Your brain can project painful memories or fears from the past into your ideas about the future. You get stuck in a state of mental time-travel where you’re never fully present, which can often lead to stress, anxiety, or depression.
Reducing mental chatter by taking your focus off the concept of “self”
There’s a region in your brain, the midline cortex, that is mainly responsible for planning and task execution. And while it can help you achieve your biggest dreams, it can also be a source of over-thinking and rumination – especially when there’s too much focus is on the concept of your “self.”
Ancient wisdom traditions often talk about there not being an individual “self.” Rather, everything is seen as part of one large whole, of which we perceive parts by where we place our attention. The more neuroscience looks into the structures of the brain, the more it shows that there is no one place where our concept of “self” exists.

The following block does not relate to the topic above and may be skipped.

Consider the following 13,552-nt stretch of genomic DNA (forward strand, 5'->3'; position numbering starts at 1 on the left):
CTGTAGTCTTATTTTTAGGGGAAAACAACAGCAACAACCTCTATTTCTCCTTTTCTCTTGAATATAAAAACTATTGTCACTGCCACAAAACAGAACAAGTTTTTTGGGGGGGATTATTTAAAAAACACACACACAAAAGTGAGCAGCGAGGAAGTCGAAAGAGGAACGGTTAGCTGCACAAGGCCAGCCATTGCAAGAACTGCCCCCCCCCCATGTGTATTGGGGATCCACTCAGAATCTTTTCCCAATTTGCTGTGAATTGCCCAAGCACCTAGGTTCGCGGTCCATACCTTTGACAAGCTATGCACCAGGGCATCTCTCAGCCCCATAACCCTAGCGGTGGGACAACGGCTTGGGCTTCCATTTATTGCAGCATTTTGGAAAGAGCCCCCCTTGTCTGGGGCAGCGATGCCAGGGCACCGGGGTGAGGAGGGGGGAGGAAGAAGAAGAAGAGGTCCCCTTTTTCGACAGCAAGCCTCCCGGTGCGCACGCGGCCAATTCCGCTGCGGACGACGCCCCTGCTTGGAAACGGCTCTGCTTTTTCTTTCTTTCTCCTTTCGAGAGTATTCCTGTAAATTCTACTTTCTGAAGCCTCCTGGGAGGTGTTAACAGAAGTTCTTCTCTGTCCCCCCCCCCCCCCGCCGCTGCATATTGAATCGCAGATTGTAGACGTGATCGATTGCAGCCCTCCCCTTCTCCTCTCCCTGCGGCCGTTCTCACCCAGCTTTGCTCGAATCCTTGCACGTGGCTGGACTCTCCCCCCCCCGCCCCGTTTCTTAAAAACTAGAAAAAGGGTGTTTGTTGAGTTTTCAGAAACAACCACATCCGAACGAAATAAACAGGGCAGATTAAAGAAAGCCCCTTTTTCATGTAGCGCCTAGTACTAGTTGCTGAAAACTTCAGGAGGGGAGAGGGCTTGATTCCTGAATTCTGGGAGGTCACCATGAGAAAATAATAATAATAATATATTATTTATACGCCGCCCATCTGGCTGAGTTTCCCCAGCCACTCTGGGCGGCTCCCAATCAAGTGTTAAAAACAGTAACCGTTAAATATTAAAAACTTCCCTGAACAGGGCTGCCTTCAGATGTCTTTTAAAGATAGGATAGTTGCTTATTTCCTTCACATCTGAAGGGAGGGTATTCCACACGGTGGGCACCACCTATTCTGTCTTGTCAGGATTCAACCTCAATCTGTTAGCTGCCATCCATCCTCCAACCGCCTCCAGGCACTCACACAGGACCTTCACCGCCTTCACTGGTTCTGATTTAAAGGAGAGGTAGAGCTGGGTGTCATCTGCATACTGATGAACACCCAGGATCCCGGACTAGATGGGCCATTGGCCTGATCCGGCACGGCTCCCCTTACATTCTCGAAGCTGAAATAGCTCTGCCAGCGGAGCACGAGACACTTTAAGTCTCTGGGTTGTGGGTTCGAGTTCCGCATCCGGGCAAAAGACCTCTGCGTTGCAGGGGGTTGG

When people are engaged in self-referential activity, or they have a strong sense of ‘I’ or they’re describing themselves in some way, activations occur throughout the brain. There’s no place in the brain that does self, which is really interesting.
- Dr. Rick Hanson -
Mindfulness can help you get beyond ruminating on your worries
The more present you become, the more you light up various regions of the brain, allowing your brain to function in a more coherent manner. As your brain becomes more open to data other than your personal fears and worries, it starts to see opportunities for new ways to learn and grow. These opportunities can often be the solution to perceived problems or challenges in your life.
As Dr. Hanson points out in this Mindfulness Exercises’ podcast episode, “what we think of as the self is continually constructed. What we can find in the brain is more akin to a self that is compounded, impermanent, and independently arising.”
Knowing that there is no “self” in your mind to overcome can be a great source of relief. As you practice mindfulness, you simply settle into what is present. You can then more easily accept whatever shows up in the mind without judgment and without tying it back to an idea of yourself.